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Tribeca 2024: "Don't You Let Me Go" Embraces You as it Confronts Loss

Three for the road, and a baby, too!: Victoria Jorge, Eva Dans, and Chiara Hourcade bond in "Don't You Let Me Go." / Photo by Soledad Rodriguez, courtesy of Cinema Tropical.

Three for the road, and a baby, too!: Victoria Jorge, Eva Dans, and Chiara Hourcade bond in "Don't You Let Me Go." / Photo by Soledad Rodriguez, courtesy of Cinema Tropical.

The Tribeca Film Festival snatched the premiere of a true rarity: a Uruguayan movie directed by two women. Ana Guevara and Leticia Jorge wrote and directed “Don’t You Let Me Go." They tackle a universal subject with such clear-eyed empathy that it is bound to overcome any cultural barrier separating the viewer from the film.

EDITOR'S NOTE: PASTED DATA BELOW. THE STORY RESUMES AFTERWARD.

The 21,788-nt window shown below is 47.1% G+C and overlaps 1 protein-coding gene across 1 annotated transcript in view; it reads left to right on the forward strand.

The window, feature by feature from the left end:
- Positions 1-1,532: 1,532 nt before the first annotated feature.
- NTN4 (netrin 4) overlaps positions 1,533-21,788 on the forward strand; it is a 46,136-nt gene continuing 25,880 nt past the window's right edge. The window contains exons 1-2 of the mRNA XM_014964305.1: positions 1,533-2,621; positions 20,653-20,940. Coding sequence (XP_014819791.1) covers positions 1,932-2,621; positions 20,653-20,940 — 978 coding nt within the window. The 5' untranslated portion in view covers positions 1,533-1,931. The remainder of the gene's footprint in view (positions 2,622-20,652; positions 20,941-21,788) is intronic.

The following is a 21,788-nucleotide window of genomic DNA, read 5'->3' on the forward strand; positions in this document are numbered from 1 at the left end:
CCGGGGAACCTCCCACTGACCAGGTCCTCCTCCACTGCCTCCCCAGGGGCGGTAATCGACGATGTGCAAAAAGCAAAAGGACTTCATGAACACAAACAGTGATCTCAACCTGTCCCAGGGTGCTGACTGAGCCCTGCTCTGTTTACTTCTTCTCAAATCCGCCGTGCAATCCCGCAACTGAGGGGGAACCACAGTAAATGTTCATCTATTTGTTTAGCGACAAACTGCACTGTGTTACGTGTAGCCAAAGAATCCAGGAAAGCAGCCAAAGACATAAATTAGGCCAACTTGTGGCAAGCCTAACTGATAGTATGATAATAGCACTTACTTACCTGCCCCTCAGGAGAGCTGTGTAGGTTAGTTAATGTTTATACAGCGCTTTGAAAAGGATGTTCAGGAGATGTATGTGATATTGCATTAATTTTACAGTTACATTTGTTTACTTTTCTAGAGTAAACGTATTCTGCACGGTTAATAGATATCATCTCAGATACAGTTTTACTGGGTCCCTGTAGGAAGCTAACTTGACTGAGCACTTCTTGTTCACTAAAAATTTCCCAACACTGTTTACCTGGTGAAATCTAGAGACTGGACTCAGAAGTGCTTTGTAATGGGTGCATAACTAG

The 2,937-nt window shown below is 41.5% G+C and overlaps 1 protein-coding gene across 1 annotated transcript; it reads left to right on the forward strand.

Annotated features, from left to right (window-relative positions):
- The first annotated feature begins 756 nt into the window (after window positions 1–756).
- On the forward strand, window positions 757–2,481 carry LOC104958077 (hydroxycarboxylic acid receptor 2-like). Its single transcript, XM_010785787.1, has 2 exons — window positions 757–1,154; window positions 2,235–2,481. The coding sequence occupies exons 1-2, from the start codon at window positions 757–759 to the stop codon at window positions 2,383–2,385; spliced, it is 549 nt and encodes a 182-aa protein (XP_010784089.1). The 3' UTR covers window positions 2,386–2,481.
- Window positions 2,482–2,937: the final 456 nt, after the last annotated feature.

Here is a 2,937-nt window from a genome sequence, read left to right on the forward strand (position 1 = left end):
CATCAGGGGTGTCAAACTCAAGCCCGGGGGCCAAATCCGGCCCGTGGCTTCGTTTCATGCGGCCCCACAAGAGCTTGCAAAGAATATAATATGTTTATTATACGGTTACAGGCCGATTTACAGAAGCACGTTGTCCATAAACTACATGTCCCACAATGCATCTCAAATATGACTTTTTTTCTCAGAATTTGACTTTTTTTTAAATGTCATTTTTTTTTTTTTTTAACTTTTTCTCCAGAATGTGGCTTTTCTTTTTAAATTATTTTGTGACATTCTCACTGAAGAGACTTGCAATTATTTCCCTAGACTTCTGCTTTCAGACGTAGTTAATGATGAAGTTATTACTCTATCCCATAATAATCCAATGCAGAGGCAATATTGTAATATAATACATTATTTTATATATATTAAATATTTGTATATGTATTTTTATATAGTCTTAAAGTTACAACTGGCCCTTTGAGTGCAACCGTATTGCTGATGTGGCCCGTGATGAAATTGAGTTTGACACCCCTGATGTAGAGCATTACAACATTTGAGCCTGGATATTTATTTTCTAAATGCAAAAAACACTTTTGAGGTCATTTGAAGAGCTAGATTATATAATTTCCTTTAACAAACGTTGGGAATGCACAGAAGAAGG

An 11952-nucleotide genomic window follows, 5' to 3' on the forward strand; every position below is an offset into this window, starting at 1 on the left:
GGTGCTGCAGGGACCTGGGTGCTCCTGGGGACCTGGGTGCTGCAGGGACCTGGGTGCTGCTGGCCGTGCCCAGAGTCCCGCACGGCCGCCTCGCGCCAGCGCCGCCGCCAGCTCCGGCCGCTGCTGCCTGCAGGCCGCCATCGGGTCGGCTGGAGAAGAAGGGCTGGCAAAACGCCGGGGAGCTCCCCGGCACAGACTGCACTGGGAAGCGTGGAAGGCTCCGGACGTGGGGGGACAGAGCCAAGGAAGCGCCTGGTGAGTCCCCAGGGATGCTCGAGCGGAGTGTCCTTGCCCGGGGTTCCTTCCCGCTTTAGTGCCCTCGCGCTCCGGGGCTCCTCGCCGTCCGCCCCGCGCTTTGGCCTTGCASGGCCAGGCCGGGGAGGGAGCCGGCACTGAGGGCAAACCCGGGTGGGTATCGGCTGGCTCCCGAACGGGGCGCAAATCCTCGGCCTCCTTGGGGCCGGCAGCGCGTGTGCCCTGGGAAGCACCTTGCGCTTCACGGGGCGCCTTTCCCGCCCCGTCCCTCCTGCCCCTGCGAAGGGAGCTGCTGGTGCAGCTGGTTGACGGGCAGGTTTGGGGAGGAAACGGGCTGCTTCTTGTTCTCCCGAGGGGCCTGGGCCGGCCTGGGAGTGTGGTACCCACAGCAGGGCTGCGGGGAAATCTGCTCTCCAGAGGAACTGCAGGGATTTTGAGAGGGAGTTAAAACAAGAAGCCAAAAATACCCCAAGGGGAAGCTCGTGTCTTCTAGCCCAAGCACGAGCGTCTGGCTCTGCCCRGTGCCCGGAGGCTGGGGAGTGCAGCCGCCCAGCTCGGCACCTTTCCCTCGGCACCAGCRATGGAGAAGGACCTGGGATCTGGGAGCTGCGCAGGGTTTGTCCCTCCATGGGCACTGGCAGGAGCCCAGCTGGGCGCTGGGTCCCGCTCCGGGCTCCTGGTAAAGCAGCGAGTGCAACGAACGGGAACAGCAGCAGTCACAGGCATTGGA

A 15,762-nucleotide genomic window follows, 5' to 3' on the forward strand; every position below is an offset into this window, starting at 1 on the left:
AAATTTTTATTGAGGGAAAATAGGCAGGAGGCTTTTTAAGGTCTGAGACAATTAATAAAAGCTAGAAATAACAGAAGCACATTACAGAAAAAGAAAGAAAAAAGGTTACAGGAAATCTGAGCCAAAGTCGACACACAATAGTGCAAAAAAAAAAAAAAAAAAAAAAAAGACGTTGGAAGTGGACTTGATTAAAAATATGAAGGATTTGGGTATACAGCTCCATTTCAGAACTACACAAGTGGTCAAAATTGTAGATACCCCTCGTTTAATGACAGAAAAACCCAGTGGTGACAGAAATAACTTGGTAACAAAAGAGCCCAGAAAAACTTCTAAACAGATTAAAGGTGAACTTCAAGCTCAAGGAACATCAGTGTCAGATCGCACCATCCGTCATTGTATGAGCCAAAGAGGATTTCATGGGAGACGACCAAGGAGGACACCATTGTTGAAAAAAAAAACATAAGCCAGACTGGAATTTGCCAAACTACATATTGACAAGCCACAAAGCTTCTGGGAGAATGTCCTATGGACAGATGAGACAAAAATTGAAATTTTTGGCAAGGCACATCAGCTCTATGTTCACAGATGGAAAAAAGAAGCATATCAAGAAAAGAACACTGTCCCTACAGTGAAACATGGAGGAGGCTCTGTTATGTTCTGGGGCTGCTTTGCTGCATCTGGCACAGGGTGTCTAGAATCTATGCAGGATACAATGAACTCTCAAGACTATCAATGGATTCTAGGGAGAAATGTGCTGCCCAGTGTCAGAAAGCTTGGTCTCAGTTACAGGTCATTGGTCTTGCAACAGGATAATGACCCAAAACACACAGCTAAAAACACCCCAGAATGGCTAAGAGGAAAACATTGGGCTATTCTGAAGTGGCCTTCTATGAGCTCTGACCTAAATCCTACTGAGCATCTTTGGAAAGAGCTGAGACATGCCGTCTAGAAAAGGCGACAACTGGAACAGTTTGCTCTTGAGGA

The movie begins in a modern funeral home. It could have been an office or a hotel if we were to go by the sterile ambiance built with glass, steel, and neutral carpeting. We are here to send off Elena (Victoria Jorge), a striking woman who smiles slyly in a picture laid on top of her coffin. Bereaved friends and family arrive one by one. Her husband is shellshocked, her mother too preoccupied with getting the personnel to get rid of a large crucifix overseeing the mortuary room - “We are not religious!” -. The most visible displays of emotion come from her childhood friends, ganging up in a corner. Adela (Chiara Hourcade) cooly watches everybody. Luci (Eva Dans) is not above sharing snarky asides, and Malena (Florencia Colucci) can barely move to carry the weight of a voluminous pregnancy.